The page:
Silent at my door

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Usually unseen
Today you present yourself
Silent at my door
Latticed wings—jade almond eyes—
Enchant—but where’s your sad song?

AGG20130828

To read the companion poem to this tanka, click here.

Depth Charge:  A disembodied voice, someone you’ve only heard on the radio, talked to on the phone, or heard through thin apartment walls, suddenly takes corporeal form; it is always surprising.

Monday, as I extended my key toward the front door lock, I noticed a cicada clinging to the wall beside the doorbell. I carefully looked him over and then photographed him with my cellphone.  I went inside with my groceries and left him alone, but his presence was too strongly felt.

I thought, if he is going to die I might as well take him in and keep him, so I went downstairs and prodded him a bit. Then I gently plucked him off the wall. There was definitely some resistance.

Taking him upstairs I placed him on the beautiful orange notebook I had received as a Deathday gift and began to photograph him at various angles. I started to feel like a bit of a pervert, someone who had snatched a victim off the street and was now forcing the unlucky object of my interest to pose and perform.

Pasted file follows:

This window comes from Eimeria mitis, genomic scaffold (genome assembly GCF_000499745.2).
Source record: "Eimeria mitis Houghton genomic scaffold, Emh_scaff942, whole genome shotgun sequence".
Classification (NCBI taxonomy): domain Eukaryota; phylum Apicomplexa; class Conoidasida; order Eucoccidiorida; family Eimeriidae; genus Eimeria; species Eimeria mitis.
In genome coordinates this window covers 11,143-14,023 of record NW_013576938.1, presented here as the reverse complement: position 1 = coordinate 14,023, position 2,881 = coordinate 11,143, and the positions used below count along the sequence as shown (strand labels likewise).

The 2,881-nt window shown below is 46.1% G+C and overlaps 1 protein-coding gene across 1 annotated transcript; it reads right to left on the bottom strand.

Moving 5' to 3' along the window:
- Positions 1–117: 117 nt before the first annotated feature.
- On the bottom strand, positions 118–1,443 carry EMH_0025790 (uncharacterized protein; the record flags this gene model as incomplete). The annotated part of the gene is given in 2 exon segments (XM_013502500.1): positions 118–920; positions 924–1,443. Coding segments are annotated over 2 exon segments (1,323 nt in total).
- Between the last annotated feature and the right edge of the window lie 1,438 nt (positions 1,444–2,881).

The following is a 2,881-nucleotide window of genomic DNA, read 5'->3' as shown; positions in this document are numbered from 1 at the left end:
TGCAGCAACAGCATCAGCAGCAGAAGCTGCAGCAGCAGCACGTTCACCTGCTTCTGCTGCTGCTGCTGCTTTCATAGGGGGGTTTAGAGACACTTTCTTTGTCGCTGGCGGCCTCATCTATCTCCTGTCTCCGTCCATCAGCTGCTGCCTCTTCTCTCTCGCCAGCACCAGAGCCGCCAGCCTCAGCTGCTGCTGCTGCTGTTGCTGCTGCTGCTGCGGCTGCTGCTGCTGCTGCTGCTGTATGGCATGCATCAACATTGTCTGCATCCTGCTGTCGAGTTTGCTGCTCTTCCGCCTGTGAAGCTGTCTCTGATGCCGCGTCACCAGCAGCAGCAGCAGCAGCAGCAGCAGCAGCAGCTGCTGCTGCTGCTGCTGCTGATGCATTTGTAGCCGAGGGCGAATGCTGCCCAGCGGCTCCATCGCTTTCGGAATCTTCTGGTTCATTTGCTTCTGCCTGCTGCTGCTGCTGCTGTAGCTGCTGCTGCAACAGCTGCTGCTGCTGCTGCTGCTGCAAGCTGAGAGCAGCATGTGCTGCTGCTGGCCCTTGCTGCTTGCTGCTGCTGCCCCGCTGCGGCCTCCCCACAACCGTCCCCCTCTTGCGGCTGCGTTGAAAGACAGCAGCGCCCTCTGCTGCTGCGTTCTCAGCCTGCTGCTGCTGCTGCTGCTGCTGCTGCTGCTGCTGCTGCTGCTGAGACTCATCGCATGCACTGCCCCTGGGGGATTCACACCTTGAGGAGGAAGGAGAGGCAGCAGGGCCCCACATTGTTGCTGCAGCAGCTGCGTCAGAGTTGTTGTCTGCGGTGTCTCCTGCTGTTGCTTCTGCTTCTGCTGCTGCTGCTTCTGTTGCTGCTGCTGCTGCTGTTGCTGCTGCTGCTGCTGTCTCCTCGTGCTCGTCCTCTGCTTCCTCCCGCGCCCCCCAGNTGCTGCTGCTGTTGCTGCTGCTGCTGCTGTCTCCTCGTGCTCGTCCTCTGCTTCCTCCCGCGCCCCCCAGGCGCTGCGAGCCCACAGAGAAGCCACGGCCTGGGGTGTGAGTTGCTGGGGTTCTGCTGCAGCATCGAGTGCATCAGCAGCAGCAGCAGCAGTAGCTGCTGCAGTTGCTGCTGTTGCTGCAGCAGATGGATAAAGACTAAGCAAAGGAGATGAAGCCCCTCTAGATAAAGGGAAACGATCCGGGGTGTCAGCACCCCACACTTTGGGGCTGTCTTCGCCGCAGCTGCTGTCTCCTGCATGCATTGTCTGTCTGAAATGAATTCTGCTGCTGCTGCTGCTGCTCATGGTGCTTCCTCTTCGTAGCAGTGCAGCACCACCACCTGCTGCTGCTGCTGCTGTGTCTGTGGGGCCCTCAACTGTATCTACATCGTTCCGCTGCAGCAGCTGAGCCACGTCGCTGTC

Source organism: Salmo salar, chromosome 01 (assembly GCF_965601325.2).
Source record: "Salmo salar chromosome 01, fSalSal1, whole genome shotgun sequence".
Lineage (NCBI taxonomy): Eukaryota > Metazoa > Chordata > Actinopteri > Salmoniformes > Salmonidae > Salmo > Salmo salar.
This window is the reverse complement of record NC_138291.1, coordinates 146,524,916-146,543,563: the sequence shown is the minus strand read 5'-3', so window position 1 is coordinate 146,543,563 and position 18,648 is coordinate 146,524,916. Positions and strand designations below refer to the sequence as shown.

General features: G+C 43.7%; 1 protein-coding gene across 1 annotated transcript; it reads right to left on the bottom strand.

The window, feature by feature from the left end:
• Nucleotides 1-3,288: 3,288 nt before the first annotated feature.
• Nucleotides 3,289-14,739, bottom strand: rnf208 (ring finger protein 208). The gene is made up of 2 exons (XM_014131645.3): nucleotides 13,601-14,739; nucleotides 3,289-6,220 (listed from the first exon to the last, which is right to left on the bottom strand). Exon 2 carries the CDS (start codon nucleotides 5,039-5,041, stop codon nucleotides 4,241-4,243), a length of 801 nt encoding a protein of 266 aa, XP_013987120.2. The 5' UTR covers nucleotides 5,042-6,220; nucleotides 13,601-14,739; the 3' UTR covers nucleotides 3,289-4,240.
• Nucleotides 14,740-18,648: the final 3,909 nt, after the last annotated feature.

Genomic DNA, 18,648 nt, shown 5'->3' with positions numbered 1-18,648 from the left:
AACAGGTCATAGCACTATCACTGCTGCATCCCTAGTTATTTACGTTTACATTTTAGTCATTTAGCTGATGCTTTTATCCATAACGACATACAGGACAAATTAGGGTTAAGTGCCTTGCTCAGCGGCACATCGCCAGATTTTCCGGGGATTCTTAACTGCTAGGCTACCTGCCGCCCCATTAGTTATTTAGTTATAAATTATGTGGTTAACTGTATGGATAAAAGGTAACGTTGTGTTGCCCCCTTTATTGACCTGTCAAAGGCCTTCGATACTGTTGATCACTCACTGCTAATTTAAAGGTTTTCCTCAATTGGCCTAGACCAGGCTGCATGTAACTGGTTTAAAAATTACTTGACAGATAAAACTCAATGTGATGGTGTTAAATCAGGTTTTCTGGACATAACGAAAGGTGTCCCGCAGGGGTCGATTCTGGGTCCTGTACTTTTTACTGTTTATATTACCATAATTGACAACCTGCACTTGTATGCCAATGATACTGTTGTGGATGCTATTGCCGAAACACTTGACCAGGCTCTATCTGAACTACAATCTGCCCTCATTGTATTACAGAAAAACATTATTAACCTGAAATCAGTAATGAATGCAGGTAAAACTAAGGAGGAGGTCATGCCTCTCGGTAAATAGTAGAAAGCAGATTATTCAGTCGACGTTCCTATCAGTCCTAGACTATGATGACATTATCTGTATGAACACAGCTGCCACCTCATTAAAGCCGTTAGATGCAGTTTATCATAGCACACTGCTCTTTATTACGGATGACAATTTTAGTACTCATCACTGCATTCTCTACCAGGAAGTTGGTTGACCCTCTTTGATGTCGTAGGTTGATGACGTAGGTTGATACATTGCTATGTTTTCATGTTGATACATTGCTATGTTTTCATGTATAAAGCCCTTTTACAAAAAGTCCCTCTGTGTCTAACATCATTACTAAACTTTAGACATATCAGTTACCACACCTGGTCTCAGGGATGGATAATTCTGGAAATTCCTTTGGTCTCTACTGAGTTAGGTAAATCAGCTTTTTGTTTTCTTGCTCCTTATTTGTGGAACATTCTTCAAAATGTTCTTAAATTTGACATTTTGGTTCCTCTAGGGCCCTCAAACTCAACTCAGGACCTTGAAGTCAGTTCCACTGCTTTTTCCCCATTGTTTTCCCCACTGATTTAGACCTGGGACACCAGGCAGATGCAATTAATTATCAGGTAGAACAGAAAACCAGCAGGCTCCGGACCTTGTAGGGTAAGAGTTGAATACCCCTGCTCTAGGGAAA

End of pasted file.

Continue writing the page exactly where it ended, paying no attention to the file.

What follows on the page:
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The cicada seemed to rally and it buzzed its wings a few times, perhaps it was not as close to death as I had thought, so I placed him on the brick wall out back. He gladly fastened onto it.

I checked back every once and awhile. He stayed for about a half-an-hour, but at some point he flew away.

To see all writings about cicadas on this blog, click here.

To see all the tanka on this blog, click here.

A new chapbook, as close as the clouds by Andrew Grimes Griffin, is available for free reading online and/or download.

To read Songs about Sex, Death & Cicadas by Andrew Grimes Griffin, just click on the link. To download a pdf, right click on the link and select “Save link as…”

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